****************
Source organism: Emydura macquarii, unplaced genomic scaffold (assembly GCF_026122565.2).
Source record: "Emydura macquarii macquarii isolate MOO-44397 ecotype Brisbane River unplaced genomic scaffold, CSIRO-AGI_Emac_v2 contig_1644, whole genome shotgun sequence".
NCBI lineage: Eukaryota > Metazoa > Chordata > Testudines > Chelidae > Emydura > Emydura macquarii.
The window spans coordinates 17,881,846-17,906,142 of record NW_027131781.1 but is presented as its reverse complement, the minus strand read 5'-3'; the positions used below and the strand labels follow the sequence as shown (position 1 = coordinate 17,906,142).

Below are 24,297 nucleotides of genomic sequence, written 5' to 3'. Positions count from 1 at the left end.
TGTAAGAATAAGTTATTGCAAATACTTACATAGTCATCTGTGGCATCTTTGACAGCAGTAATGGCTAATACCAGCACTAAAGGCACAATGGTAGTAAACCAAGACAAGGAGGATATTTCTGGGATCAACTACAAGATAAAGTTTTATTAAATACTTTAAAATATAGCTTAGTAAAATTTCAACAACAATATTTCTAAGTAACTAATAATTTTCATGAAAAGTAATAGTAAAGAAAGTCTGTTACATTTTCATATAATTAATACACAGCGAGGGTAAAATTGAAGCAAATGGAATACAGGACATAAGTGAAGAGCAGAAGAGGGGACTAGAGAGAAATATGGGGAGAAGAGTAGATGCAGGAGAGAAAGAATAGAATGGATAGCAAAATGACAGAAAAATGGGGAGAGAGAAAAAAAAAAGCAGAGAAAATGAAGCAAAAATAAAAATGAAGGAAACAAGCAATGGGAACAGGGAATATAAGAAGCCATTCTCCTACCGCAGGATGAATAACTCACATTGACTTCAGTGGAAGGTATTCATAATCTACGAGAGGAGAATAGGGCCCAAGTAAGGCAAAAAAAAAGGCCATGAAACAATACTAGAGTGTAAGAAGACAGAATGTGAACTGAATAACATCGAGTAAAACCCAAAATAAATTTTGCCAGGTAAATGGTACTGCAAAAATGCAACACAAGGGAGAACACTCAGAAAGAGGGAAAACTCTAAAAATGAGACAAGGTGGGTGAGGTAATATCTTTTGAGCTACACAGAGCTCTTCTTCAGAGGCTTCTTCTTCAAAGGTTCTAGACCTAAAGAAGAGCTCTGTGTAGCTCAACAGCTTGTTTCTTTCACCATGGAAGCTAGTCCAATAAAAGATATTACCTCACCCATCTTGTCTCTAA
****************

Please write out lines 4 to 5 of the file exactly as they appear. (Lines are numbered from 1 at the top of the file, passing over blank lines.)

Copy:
The window spans coordinates 17,881,846-17,906,142 of record NW_027131781.1 but is presented as its reverse complement, the minus strand read 5'-3'; the positions used below and the strand labels follow the sequence as shown (position 1 = coordinate 17,906,142).

Below are 24,297 nucleotides of genomic sequence, written 5' to 3'. Positions count from 1 at the left end.